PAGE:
The effectiveness of outdoor billboards is juxtaposed with their impermanence; most are replaced after several weeks. The ephemeral nature, massive size and saturated colors of the ads create a fluid cinematic experience for the observer. People inhabiting the space underneath are pulled, unaware, into a staged set, the reality of the street merging with the commercial fantasy of the advertisements. Coming Soon is an exploration of our visual relationship with the branded city centers and the commercial environment we live in.
 

02 03 04 05 06 07 08 08 09 10 11 12 13 14 15 16 17 18 19 20



Natan DvirNatan Dvir (Nahariya, 1972). Lives in New York and works all around the world. He received a master’s degree in Business Administration from Tel Aviv University and a master´s degree in Photography from the School of Visual Arts, NY, after which he became a faculty member at the International Center for Photography (ICP). As a photographer he focuses on the human aspects of political, social and cultural issues. His work has been exhibited all over the world in solo and group exhibitions and has been published by leading international magazines.

 

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Whiteout

Dina Litovsky

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01



The barren emptiness of the desert is devoid of sentiment. There is no poetry in the dried up surface, no melancholy stirred up by the gusts of fine sand. On a beach or in a forest, in a green field or in an architectural wonder of a city, one is overwhelmed by the beauty of the environment, the lyricism of associations and memories. But in the sudden vacuum of a desert whiteout there is only isolation.

As the sun is blocked out by the dust and the horizon is swept away, the first anxious moment of helplessness metamorphoses into a feeling of unbounded freedom. In this vast, disorienting silence, one is left entirely to the immediacy of the experience.

It is rare to find a space lacking the external noise of over-stimulation. But it is necessary in order to hear oneself better. The isolation of the whiteout brings introspection and resets the senses. The sterility of the desert becomes an oasis.
 

02 03 04 05 06 07 08 08 09 10 11 12 13 14


 

Dina LitovskyDina Litovsky (Ukraine, 1980). Dina Litovsky’s work examines social performances and group interactions in both public and private spaces. Dina was born in Ukraine and moved to New York in 1991. After receiving her bachelor degree in Psychology from NYU, Dina turned to photography and earned her MFA graduate degree in Photography from the School of Visual Arts, NY in 2010.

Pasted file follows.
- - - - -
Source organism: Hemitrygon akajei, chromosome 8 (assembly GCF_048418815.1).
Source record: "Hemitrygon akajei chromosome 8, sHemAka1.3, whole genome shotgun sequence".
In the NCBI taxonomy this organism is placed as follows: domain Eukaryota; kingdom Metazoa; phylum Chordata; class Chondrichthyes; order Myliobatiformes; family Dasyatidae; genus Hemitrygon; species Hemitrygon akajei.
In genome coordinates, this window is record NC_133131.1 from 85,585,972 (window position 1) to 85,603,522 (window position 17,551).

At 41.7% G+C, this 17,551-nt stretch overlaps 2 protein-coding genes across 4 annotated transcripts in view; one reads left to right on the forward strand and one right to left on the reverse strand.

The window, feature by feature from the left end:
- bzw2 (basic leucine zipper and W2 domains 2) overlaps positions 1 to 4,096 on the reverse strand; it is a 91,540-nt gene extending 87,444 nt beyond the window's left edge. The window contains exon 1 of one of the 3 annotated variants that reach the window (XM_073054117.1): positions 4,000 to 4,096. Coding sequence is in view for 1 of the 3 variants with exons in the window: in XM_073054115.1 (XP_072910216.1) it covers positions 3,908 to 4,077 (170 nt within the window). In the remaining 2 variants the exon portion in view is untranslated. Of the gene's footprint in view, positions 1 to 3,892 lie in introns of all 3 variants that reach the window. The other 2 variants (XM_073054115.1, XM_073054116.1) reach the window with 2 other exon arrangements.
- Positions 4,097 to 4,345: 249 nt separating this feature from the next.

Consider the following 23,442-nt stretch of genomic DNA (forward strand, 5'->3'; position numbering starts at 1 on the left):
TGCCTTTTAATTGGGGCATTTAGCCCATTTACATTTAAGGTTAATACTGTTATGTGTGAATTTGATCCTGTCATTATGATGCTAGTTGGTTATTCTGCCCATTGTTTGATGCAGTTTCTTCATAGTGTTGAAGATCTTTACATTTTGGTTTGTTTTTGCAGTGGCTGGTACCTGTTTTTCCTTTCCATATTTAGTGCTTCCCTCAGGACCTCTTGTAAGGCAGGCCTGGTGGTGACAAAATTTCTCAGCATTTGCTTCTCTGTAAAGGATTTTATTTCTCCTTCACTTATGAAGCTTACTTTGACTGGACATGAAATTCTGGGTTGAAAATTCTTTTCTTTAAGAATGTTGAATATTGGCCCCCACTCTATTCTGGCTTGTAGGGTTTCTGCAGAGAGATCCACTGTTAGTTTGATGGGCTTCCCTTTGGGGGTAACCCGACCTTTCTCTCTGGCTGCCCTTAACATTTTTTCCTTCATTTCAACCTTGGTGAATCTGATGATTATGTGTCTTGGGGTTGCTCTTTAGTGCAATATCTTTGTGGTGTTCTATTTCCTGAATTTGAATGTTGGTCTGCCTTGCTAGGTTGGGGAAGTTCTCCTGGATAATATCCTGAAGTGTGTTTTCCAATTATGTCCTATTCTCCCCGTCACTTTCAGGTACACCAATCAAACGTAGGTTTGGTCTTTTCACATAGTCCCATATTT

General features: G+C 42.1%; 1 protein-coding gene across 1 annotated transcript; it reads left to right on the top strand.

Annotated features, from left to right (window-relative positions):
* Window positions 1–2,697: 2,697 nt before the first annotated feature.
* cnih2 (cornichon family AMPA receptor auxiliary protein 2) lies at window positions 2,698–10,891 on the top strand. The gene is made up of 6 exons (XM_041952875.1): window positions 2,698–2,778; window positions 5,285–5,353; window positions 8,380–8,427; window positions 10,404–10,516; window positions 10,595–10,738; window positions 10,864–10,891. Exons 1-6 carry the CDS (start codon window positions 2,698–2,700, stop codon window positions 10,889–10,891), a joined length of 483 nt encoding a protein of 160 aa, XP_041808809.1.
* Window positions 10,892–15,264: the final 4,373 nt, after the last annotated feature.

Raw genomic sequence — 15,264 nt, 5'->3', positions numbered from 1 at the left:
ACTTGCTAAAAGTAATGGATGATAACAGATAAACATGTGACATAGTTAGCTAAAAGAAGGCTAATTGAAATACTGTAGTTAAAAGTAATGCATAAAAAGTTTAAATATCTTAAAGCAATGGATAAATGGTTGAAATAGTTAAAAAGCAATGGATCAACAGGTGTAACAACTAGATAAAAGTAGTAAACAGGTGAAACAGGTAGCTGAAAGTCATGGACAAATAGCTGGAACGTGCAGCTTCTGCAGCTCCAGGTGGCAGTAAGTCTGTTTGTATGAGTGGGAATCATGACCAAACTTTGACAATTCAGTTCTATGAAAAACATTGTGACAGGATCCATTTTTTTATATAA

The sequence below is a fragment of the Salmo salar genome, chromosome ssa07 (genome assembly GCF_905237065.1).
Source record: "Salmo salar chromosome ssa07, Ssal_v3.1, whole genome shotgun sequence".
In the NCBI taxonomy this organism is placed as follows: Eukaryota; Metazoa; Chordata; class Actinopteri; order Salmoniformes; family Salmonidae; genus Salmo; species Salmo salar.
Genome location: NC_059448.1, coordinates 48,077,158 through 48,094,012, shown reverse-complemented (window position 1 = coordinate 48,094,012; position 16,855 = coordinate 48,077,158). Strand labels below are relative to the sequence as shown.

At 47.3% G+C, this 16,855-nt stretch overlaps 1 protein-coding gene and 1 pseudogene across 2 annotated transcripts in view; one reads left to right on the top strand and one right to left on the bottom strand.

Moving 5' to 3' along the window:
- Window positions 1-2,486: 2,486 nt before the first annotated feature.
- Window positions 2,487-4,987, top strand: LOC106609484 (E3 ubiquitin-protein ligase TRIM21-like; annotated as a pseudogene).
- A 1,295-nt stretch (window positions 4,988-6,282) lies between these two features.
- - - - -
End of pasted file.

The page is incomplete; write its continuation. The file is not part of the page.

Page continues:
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01



The barren emptiness of the desert is devoid of sentiment. There is no poetry in the dried up surface, no melancholy stirred up by the gusts of fine sand. On a beach or in a forest, in a green field or in an architectural wonder of a city, one is overwhelmed by the beauty of the environment, the lyricism of associations and memories. But in the sudden vacuum of a desert whiteout there is only isolation.

As the sun is blocked out by the dust and the horizon is swept away, the first anxious moment of helplessness metamorphoses into a feeling of unbounded freedom. In this vast, disorienting silence, one is left entirely to the immediacy of the experience.

It is rare to find a space lacking the external noise of over-stimulation. But it is necessary in order to hear oneself better. The isolation of the whiteout brings introspection and resets the senses. The sterility of the desert becomes an oasis.
 

02 03 04 05 06 07 08 08 09 10 11 12 13 14


 

Dina LitovskyDina Litovsky (Ukraine, 1980). Dina Litovsky’s work examines social performances and group interactions in both public and private spaces. Dina was born in Ukraine and moved to New York in 1991. After receiving her bachelor degree in Psychology from NYU, Dina turned to photography and earned her MFA graduate degree in Photography from the School of Visual Arts, NY in 2010.
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Debunking the “Myth of the Decisive Moment”

Eric Kim

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Eric Kim, "Debunking the “Myth of the Decisive Moment”"Eric Kim Street Photography Blog , May 23, 2014

meyer cel
Contact sheet from Henri Cartier-Bresson in Seville, Spain, 1933. © Henri Cartier-Bresson / Magnum Photos

When I started off in street photography, I believed in the “myth of the decisive moment”. What do I mean by that?

Well, when I first heard of “The Decisive Moment” by Henri Cartier Bresson, I had the wrong impression that he only took one photo of a scene. I imagined Henri Cartier Bresson waltzing into a street scene, carefully aiming his Leica, and taking only one shot and creating masterpieces. I thought he was a demigod– a photographer who somehow had this magic behind his lens.

However if we look at his contact sheets, it is a different story. He (and almost all great photographers) never only take one photo of a great potential scene. Out of Henri Cartier Bresson’s contact sheets, you can see that almost all of his great images required him “working the scene”– taking multiple photos of the same scene at different angles, moments, and perspectives. He hustled hard to get the shots he wanted– and would spend considerable time with his contact sheets, determining which photos he decided were his “best”.

Close-ups of the contact sheet from Seville, by Henri Cartier-Bresson: